David Bourget (Western Ontario)
David Chalmers (ANU, NYU)
Rafael De Clercq
Jack Alan Reynolds
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In Dean Zimmerman (ed.), Oxford Studies in Metaphysics. OUP Oxford 155-206 (2006)
Everyone working on metaphysical questions about properties or propositions knows the reaction that many non-philosophers, even nonmetaphysicians, have to such questions. Even though they agree that Fido is a dog and thus has the property (or feature or characteristic) of being a dog, it seems weird, suspicious, or confused to them to now ask what that thing, the property of being a dog, is. The same reservations do not carry over to asking what this thing, Fido, is. There is a substantial and legitimate project to find out more about Fido, but is there a similar substantial and legitimate project to find out more about the property of being a dog? Metaphysicians know that there is a straightforward way to motivate such a project, and much of the contemporary debate in the metaphysics of properties is in the ballpark of carrying it out. If we agree that Fido has the property of being a dog, then there is something that is a property and that Fido has. Thus we can ask about what this thing is that he has. How does it relate to Fido? Is it concrete or abstract? Is it fully present in each object that has it? And so on and so forth. Maybe the nonphilosophers are merely not used to asking such questions about unusual entities such as properties, but they are equally legitimate for them as they are for any other thing. However, even metaphysicians sometimes have the nagging feeling that something has gone wrong in the metaphysics of properties, and that a substantial metaphysical investigation into their..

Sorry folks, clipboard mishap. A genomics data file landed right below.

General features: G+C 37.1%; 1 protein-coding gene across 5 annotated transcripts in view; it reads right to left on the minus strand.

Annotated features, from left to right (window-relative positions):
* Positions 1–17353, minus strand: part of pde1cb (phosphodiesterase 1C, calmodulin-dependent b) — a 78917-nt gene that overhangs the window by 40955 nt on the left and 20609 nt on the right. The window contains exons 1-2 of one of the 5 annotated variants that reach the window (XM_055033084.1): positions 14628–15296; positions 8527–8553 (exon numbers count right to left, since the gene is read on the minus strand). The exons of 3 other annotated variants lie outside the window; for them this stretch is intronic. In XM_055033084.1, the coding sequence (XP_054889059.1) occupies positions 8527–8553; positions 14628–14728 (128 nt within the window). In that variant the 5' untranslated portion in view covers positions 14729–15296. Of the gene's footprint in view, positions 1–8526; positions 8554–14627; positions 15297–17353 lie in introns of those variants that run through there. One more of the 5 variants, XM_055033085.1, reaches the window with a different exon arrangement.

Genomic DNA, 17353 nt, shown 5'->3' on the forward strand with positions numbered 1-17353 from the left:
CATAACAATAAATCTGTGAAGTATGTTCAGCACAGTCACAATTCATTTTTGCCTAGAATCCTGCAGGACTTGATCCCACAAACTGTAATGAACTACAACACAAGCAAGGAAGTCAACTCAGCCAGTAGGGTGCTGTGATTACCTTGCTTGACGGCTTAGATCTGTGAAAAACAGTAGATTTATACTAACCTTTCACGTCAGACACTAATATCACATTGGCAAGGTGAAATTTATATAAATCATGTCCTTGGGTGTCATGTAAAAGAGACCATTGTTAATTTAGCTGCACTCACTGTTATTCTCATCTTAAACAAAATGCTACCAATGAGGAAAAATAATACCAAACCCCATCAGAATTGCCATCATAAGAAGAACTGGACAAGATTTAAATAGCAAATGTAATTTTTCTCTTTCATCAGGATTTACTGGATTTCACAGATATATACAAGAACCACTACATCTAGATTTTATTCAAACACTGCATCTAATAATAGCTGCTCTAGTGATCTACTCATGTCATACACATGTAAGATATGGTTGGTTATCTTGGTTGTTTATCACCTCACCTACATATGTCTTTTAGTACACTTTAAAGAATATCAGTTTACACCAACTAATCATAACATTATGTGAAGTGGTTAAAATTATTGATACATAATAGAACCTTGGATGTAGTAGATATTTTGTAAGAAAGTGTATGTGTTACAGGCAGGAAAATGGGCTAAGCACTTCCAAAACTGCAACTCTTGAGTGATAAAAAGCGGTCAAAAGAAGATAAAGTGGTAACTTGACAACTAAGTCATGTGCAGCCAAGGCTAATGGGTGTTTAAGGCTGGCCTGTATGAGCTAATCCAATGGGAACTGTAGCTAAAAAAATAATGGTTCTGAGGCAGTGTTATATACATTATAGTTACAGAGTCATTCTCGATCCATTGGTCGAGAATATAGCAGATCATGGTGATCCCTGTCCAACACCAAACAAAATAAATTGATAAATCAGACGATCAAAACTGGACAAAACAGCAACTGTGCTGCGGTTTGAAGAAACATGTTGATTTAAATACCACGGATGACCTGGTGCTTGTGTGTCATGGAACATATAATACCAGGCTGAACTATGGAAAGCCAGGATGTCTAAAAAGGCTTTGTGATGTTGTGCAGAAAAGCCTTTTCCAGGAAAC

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James R. Shaw (2013). Truth, Paradox, and Ineffable Propositions. Philosophy and Phenomenological Research 86 (1):64-104.
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